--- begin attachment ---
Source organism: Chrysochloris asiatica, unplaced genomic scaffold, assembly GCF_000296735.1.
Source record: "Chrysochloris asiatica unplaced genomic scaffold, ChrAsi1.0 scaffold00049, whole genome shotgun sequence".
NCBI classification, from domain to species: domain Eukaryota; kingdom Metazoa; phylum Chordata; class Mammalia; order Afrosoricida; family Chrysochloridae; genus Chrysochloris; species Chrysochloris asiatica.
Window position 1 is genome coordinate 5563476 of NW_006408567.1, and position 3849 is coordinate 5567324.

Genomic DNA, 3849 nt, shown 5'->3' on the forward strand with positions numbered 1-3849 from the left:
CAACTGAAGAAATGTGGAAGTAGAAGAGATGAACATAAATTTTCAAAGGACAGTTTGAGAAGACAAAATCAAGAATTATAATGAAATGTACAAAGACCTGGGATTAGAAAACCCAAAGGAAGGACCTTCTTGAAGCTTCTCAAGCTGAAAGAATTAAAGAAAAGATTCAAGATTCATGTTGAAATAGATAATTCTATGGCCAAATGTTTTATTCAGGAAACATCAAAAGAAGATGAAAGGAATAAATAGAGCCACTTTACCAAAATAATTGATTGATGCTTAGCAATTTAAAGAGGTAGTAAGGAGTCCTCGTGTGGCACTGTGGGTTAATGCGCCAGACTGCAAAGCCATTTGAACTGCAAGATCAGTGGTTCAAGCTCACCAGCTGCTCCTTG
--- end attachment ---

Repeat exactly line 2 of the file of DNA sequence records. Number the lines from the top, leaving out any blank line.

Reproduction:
Source record: "Chrysochloris asiatica unplaced genomic scaffold, ChrAsi1.0 scaffold00049, whole genome shotgun sequence".